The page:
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I'm going to play devil's advocate to Jim's post. DP Review just released their review of the A230's older brother the A380. One of the big downsides of the Sony entry level cameras is their high ISO performance. It appears Sony is still using older CCD technology in these entry level DSLRs and as such, their high ISO performance isn't as good. I'm also hesitent to recommend SOny as a good sports camera because of it's AF system - particularly continuous focus. I've seen some decent results from the A700. And, in the newer cameras Sony has claimed the AF is improved. And I know Jim will say it competes with Canon & Nikon but the fact remains I have seen NO first hand evidence from sports shooters this is, in fact the case. So, at best, theses entry level sony models are unproven in the field of sports use as far as I can tell. Canon in particular and Nikon above the 40d/60d are proven sports performers.

So a lot depends on how much you plan to advance in sports shooting. If it's just a very small part of what you want to do - then I wouldn't worry about how Sony stacks up. It will do just fine. But if you want do to a lot then my advice is go with a more proven track record.

But take a look at the DP Review of the A380. That's a more expensive model that doesn't seem to get favorable marks vs. the Nikon D5000 or Canon T1i.

Just some food for thought that shopping purely on price isn't always the best approach to buying into a DSLR system.
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Old Aug 24, 2009, 2:55 PM   #17
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John:

You should know by now that I always recommend that users stick with the 10MP dSLR models in Sony's entry level lineup.

The 10MP models like the A200, A230, A300, and A330 have lower noise levels at higher ISO speeds compared to Sony's 14MP models like the A350 and new A380.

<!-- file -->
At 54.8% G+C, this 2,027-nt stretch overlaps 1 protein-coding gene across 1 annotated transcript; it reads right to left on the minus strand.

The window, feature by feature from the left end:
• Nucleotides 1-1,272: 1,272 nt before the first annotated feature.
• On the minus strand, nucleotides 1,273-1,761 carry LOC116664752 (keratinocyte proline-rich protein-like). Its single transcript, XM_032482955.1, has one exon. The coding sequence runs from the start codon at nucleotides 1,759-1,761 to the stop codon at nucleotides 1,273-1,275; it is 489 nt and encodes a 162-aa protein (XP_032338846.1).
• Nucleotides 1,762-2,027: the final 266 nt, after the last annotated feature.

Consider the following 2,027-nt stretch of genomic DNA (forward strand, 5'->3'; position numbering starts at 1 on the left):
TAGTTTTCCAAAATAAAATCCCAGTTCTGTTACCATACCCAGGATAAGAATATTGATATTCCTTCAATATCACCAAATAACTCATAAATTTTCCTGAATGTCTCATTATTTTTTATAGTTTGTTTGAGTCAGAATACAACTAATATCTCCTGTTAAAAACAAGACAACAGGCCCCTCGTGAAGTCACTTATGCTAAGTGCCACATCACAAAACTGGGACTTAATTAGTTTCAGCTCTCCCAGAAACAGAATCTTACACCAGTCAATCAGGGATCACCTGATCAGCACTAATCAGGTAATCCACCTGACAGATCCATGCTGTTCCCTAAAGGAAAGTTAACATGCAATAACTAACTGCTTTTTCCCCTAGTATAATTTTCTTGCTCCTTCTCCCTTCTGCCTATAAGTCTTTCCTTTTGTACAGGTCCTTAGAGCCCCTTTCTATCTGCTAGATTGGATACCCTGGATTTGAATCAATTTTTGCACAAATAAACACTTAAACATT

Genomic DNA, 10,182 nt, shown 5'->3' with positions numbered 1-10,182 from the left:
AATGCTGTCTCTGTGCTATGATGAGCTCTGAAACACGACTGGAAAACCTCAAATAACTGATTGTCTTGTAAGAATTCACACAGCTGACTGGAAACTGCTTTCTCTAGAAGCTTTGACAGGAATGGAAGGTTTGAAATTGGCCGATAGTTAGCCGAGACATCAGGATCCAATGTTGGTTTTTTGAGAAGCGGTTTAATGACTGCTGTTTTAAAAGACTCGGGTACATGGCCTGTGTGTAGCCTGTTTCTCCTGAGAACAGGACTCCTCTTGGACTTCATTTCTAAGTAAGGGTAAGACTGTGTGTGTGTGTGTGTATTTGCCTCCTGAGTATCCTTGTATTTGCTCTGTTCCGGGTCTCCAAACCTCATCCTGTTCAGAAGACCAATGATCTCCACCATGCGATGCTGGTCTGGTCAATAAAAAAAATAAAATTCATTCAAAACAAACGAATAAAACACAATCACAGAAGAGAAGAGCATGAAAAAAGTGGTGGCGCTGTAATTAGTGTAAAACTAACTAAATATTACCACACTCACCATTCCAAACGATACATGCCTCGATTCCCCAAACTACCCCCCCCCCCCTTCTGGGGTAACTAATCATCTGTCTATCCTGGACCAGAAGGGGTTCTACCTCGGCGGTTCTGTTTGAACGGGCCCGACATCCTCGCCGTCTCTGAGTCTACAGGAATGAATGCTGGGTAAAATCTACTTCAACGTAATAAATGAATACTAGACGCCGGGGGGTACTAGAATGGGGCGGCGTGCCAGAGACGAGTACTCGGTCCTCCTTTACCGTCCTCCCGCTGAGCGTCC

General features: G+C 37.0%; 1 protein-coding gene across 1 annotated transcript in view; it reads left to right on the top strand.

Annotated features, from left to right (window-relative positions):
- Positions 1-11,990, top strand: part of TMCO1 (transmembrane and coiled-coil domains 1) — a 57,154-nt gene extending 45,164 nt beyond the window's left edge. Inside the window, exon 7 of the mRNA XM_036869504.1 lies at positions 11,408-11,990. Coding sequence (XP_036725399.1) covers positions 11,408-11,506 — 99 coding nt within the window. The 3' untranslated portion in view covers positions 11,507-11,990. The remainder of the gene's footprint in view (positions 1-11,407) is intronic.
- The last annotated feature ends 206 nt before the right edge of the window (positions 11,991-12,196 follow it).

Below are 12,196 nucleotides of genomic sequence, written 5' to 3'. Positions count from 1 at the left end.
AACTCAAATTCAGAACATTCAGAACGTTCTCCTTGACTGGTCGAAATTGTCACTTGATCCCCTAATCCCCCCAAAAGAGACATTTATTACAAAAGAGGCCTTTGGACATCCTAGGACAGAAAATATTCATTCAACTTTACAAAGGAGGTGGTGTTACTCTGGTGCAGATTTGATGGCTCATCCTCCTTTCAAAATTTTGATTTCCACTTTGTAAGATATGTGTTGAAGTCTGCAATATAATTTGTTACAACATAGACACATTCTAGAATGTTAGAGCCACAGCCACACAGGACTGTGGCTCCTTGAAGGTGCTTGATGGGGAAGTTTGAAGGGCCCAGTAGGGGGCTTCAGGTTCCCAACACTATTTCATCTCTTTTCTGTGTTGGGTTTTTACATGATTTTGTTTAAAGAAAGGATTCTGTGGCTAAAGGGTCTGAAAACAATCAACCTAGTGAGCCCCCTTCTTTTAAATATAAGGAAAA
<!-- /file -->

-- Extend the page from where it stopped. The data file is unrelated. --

The 10MP sensors also place less demands on the lens quality needed for best results. In addition, you get smaller file sizes with the 10MP models, placing less demands on in camera processing speeds, write times to media for each image, etc.

Also, given the OP's budget, we're not talking about more expensive models like the Nikon D5000 or Canon T1i.

You'd need to compare models like the Nikon D40 (or perhaps D60 if the price was right), and Canon XS to come up with kits with prices close to what you could buy the A230 kit I recommended, if you want a kit with a decent focal range coverage and a basic flash.

If you want to see a comparison of IQ between some of the entry level models like the Canon XS and Nikon D60 with the Sony A200 (the 10MP model preceding the new A230), try here:

http://www.anandtech.com/digitalcame...oc.aspx?i=3434
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Old Aug 24, 2009, 5:07 PM   #18
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I had the D40 and was very disappointed with its limited DR. The camera tends to compensate for the shadows, blowing up the highlights. Besides, this is an old model (and the very first of the series) and it has other significant limitations. I'd stay away from it (even if you find a bargain).
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Old Aug 24, 2009, 6:36 PM   #19
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JIm,

But given the OP is interested in low light and action photography, sometimes saving a few $$ up front is a very bad long term investment. Budget and Requirements don't always mix well. IMO, it's best to know where the gaps lie BEFORE you spend the money. It's absolutely legit to adjust your specs after you see those gaps and live with the gear that fits within your budget. But I've run across quite a few people that were disappointed in a DSLR investment when they found out after the fact they had to spend more money to accomplish everything they wanted to.
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Old Aug 24, 2009, 6:45 PM   #20
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DSLRs (just like the old SLRs) is definitely not for everyone. It never was and never will be. In the old days, lenses were much more expensive than they are today. There was no "budget" lens. They were all very costly. So, many people would buy a SLR with the kit lens (always a 50mm) and stick with it. Today, DSLR prices have come down significantly, however, at the same time, the quality of P&S has gone up considerably and one can get a good quality P&S with exceptional range for a fraction of the cost of a DSLR + a lens that will offer an equivalent FL.